"The MSCI Global is the one we publish when we compare our performance but we don't refer to benchmarks when making weighting or allocation decisions. We are really just stock pickers."

So your active share must be high?

"It's absolutely high – I don't even know what's in the index!"

You own mostly US and European stocks – what about the Canadians?

"We can invest in Canadian companies and have done in the past. I guess I don't know enough about the Canadian market!"

What are your favored stocks, sectors or themes at the moment?

"Companies held in both Classic Global Equity Fund and Classic Value Equity Fund include: Intel, Cisco, Newell Rubbermaid, Boston Scientific, Avis Budget, CA and Kelly Services (Classic Global only).

Intel (position size circa $44 million) went up, which is why it is now a 6% position. We bought a 4% position and then it performed well relative to the rest of the portfolio. We like its market leadership – it owns the market for computer chips. We thought that the fears that the growth of the tablet market would hurt the PC market were exaggerated. People still need a PC. Analysts overlooked the growth of the PC in emerging markets. Those numbers tend not to be captured in the industry data that people use. Intel said it would be a very good market for them and it has been. Most laptops and desktops have Intel chips. That's not going to change. It has a natural monopoly position. And it was cheap at less than 10x earnings, ex the cash. That was very undervalued considering its terrific market position, cash generation and its growth prospects.

Cisco (circa $43 million) – similar thought really. Again it is a leader in anything to do with network equipment and servers – anytime you are moving large bits of data around, the odds are that it has got Cisco equipment in there somewhere. It has enormous size and marketing and research resources and generates tons of cash. And the stock was trading very cheaply.

Newell Rubbermaid (circa $40 million) – it was a restructuring case when we bought it. We believed that the inherent potential of a lot of its business was actually pretty good. Some of them are cyclical, which has hurt it, but they have fairly strong positions in a number of markets. Now, some of these are quite diverse markets. Sometimes they are also not markets that you tend to read a lot about. Beauty products such as bobby pins which girls and women use to put up their hair. Not something your typical analyst bumps into – especially not if he's a man! They have a very strong position in it. The company has gone from being a collection of manufacturing plants to a marketing organization in the consumer business. They've always done well with industrial products and they've gotten much better at consumer products, but they never traded as a consumer products company. Given its cash flow and its earnings power and the potential to increase margins – we thought there was a lot of potential that the market was overlooking, given how interesting those cash flows were.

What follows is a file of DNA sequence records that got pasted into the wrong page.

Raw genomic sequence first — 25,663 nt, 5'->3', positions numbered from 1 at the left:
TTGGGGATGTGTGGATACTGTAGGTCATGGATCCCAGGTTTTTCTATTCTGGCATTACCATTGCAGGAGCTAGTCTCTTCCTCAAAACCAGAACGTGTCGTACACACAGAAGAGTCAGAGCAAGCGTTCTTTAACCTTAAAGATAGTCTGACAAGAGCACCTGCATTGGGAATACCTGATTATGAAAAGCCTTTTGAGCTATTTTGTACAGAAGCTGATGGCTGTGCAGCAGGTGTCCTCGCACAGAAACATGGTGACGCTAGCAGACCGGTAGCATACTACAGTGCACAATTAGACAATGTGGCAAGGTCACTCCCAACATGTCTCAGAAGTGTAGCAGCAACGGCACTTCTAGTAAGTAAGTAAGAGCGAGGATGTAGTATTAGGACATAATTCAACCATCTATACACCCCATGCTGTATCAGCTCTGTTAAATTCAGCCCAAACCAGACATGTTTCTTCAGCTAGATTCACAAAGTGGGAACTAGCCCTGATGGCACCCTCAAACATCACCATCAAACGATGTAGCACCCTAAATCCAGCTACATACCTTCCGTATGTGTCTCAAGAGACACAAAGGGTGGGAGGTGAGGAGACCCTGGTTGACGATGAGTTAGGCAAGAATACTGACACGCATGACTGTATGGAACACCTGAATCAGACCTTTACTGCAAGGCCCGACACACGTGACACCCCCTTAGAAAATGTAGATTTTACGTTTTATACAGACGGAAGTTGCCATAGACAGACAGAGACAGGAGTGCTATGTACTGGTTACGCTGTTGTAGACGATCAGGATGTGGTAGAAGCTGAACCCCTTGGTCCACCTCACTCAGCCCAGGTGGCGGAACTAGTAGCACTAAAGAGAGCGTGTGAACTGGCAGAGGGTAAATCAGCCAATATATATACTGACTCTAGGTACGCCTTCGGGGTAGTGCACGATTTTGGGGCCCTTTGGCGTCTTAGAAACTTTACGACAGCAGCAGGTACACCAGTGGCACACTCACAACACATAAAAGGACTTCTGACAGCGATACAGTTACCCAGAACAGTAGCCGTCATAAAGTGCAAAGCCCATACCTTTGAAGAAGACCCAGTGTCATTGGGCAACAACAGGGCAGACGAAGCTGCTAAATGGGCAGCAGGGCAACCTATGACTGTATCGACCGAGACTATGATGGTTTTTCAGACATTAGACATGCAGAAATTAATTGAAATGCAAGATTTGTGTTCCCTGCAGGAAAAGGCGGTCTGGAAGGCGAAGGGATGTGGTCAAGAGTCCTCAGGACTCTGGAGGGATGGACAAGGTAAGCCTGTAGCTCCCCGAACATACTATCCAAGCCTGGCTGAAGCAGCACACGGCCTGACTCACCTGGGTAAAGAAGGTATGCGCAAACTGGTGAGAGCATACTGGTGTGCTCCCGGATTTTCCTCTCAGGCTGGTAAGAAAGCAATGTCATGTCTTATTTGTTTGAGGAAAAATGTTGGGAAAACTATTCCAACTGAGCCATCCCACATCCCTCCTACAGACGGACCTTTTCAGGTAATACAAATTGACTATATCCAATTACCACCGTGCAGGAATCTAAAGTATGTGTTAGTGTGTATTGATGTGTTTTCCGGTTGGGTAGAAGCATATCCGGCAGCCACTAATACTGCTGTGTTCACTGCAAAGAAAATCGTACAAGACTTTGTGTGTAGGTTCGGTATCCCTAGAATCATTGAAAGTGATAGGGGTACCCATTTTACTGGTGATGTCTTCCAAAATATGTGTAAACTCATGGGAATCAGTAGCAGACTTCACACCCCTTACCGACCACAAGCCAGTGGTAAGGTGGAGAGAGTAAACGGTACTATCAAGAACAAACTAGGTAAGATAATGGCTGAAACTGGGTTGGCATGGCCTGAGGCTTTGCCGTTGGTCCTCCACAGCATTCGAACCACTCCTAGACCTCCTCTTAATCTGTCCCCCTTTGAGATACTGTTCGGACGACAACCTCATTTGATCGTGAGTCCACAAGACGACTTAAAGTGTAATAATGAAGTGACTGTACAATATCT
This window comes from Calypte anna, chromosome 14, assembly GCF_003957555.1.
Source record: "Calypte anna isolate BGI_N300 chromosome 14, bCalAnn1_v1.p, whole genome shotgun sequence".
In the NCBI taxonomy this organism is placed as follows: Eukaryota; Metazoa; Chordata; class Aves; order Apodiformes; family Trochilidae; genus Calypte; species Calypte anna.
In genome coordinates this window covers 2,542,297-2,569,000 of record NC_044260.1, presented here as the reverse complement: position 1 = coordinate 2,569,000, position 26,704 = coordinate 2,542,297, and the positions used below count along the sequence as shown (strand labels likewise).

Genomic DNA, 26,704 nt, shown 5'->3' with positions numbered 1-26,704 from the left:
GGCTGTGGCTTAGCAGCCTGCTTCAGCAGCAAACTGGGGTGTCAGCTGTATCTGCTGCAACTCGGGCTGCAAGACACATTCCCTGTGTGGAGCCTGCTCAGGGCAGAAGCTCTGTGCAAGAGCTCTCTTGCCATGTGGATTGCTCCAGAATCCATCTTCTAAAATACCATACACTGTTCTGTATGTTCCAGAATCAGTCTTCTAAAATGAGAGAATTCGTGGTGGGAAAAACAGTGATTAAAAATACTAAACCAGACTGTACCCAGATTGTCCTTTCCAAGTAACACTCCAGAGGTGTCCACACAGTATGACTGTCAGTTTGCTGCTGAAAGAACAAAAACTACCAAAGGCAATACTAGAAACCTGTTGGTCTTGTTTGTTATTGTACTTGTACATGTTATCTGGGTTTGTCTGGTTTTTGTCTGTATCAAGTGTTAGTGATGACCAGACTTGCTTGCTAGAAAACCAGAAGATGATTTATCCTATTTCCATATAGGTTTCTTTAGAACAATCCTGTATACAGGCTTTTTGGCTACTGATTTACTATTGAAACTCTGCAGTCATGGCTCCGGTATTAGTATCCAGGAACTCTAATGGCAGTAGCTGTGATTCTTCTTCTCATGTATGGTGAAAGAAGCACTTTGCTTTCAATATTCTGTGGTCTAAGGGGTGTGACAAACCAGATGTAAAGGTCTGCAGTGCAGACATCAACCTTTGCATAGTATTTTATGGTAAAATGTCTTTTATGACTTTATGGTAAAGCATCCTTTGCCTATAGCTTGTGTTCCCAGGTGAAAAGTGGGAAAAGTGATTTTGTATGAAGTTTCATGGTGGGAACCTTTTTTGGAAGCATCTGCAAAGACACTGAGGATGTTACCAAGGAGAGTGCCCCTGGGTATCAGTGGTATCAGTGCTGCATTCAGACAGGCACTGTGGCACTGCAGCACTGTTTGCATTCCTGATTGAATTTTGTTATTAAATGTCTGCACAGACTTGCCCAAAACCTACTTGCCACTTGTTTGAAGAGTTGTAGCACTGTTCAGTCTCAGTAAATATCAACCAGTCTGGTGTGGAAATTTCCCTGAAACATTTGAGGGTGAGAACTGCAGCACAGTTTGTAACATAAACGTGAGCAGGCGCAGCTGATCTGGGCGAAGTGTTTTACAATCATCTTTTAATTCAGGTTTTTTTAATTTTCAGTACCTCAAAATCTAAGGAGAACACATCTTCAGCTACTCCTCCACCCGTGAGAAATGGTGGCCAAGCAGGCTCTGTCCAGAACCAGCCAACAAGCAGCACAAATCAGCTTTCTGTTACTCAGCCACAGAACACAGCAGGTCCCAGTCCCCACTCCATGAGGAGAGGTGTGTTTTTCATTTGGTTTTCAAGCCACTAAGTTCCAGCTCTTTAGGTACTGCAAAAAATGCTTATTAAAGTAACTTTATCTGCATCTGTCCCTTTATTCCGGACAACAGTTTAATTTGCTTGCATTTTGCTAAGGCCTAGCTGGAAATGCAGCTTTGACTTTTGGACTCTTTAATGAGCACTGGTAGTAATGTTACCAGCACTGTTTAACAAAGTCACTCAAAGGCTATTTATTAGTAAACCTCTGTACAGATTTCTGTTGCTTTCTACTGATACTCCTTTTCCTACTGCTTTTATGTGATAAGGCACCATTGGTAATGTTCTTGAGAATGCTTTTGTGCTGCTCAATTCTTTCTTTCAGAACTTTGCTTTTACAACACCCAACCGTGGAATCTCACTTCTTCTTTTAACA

Avis Budget (circa $32 million) - the car rental market is essentially an oligopoly. There's a space limitation at airports and you have to have a network that covers the US. There aren't that many of those. If you're flying to a place you've never been to, you're not going to rent from just anybody. You are going to want to rent from one of the big names as you'll know that even if it is at the other end of the country, they can handle it because they have the national system. Plus when you get there you'll get a certain level of quality. So those are the reasons to own it. What happened is the debt crisis hit them so the stock became even more cheap as people worried that they wouldn't be able to finance their fleet. The stock is undervalued right now as there are some lingering concerns about their ability to re-finance themselves and people are skittish about what might happen if the bond markets gets shot down again. When you combine the fear of investors with the quality of the business itself that's why we own it.

Boston Scientific (circa $40 million) - is too cheap relative to what we think it was worth. It is too cheap as people overestimate the risk. People don't believe management has the ability to get these businesses up to a level that corresponds to the competition. The company has been poorly managed for years and years. It's actually been a disaster. No-one believed, and it was correct until recently, that management could get the business operating to the level that their peers are operating at. I actually made the mistake of thinking the old guys could do it, but I'm pretty sure the new guys will. I believe they will as they make a much better impression.